The electric field in streamer discharges in air can be easily determined by the ratio of luminous intensities emitted by N2(C 3Πu) and if the steady-state assumption of the emitting states is fully justified. At ground pressure, the steady-state condition is not fulfilled and it is demonstrated that its direct use to determine the local and instantaneous peak electric field in the streamer head may overestimate this field by a factor of 2. However, when spatial and time-integrated optical emissions (OEs) are considered, the reported results show that it is possible to formulate a correction factor in the framework of the steady-state approximation and to accurately determine the peak electric field in an air discharge at atmospheric pressure. A correction factor is defined as Γ = Es/Ee, where Ee is the estimated electric field and Es is the true peak electric field in the streamer head. It is shown that this correction stems from (i) the shift between the location of the peak electric field and the maximum excitation rate for N2(C 3Πu) and as proposed by Naidis (2009 Phys. Rev. E 79 057401) and (ii) from the cylindrical geometry of the streamers as stated by Celestin and Pasko (2010 Geophys. Res. Lett. 37 L07804). For instantaneous OEs integrated over the whole radiating plasma volume, a correction factor of Γ ∼ 1.4 has to be used. For time-integrated OEs, the reported results show that the ratio of intensities can be used to derive the electric field in discharges if the time of integration is sufficiently long (i.e. at least longer than the longest characteristic lifetime of excited species) to have the time to collect all the light from the emitting zones of the streamer. For OEs recorded using slits (i.e. a window with a small width but a sufficiently large radial extension to contain the total radial extension of the discharge) the calculated correction factor is Γ ∼ 1.4. As for OEs observed through pinholes, the reported results demonstrate that for local OEs, the Γ coefficient depends slightly on the radial position and is in a range [1.24, 1.28]. For line-integrated OEs, the radial variation of Γ is more significant and Γ is in the range [1.24, 1.38]. Finally, it is noted that the use of different sets of Einstein coefficients and quenching rates of excited states has negligible influence on the value of Γ.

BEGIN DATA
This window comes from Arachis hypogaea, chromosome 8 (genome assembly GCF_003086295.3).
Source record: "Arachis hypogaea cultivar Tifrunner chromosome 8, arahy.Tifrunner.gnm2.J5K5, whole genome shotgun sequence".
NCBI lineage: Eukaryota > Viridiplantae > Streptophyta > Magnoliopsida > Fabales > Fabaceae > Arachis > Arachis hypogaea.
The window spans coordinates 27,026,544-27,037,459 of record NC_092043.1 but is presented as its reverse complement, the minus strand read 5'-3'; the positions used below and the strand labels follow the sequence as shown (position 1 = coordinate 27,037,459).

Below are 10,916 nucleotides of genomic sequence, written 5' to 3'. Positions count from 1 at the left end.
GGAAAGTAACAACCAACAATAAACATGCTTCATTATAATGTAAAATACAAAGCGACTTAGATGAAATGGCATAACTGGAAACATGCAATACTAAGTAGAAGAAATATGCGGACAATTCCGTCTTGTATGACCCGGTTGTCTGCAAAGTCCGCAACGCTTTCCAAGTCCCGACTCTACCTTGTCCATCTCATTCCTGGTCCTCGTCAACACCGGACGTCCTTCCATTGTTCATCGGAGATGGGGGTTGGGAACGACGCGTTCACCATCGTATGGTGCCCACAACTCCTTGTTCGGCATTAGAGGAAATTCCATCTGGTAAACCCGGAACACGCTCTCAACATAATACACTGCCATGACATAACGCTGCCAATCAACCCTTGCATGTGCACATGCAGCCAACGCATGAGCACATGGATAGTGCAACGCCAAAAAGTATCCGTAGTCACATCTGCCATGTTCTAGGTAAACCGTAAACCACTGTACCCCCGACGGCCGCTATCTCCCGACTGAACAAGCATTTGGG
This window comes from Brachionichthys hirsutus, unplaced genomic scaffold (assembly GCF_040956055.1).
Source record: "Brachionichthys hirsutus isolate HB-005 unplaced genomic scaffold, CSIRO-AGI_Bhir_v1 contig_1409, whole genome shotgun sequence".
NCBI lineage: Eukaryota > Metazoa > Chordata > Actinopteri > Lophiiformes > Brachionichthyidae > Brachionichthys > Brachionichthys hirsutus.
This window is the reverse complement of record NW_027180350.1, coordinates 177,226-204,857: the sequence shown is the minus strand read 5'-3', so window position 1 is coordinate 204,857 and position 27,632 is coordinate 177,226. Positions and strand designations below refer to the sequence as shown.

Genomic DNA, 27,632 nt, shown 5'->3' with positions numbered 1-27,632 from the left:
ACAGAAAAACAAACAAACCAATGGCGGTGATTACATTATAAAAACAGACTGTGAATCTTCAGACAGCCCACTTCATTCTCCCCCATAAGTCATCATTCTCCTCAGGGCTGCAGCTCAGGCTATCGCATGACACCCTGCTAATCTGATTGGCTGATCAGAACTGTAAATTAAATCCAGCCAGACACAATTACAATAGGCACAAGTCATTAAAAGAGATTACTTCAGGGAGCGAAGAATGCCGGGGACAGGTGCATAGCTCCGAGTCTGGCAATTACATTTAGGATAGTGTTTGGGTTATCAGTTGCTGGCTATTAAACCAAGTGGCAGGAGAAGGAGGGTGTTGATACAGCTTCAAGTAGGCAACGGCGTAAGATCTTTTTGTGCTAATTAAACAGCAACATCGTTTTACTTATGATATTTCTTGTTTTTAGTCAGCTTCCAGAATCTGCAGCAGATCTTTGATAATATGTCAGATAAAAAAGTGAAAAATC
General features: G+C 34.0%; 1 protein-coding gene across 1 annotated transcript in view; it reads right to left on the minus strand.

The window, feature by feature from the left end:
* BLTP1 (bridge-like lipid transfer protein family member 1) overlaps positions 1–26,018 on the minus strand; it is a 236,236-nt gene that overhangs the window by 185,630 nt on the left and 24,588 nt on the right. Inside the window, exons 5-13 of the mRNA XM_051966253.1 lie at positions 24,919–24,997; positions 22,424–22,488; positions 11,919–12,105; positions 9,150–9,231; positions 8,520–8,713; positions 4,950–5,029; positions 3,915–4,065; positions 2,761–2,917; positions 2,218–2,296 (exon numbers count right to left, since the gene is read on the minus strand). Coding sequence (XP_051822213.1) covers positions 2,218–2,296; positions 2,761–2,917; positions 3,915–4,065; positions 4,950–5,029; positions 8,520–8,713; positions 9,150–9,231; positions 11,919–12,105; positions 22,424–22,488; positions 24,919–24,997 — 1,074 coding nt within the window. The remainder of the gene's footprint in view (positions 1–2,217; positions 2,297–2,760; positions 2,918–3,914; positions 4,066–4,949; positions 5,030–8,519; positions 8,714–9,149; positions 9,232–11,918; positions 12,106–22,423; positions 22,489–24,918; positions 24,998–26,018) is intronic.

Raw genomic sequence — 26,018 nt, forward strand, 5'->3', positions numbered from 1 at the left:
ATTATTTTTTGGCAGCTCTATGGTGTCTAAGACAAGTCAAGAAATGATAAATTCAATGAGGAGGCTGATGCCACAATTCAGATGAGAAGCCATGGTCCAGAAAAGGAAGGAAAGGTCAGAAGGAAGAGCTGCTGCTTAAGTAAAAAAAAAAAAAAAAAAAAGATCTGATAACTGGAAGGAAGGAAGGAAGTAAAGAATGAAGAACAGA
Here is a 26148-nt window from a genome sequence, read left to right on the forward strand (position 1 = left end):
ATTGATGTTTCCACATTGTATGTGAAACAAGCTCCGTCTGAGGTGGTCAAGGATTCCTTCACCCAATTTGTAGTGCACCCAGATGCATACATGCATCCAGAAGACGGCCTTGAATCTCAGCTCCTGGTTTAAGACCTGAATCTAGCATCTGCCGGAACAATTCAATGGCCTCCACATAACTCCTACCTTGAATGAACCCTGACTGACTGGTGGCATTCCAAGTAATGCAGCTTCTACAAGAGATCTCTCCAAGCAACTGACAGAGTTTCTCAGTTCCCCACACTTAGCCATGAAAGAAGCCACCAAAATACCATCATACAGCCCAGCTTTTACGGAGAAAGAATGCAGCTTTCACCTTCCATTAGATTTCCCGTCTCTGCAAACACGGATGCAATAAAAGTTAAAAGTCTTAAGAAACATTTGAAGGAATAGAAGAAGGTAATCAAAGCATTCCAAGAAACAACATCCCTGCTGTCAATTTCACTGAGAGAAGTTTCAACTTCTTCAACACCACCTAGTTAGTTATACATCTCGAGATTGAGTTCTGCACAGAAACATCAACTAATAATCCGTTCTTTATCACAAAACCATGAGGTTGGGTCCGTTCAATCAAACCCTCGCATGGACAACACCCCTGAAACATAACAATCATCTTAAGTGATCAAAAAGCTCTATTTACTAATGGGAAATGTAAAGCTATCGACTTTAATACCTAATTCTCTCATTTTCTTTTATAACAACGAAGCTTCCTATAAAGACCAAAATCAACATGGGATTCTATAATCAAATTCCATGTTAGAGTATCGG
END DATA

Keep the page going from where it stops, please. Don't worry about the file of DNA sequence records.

All Science Journal Classification (ASJC) codes
- Condensed Matter Physics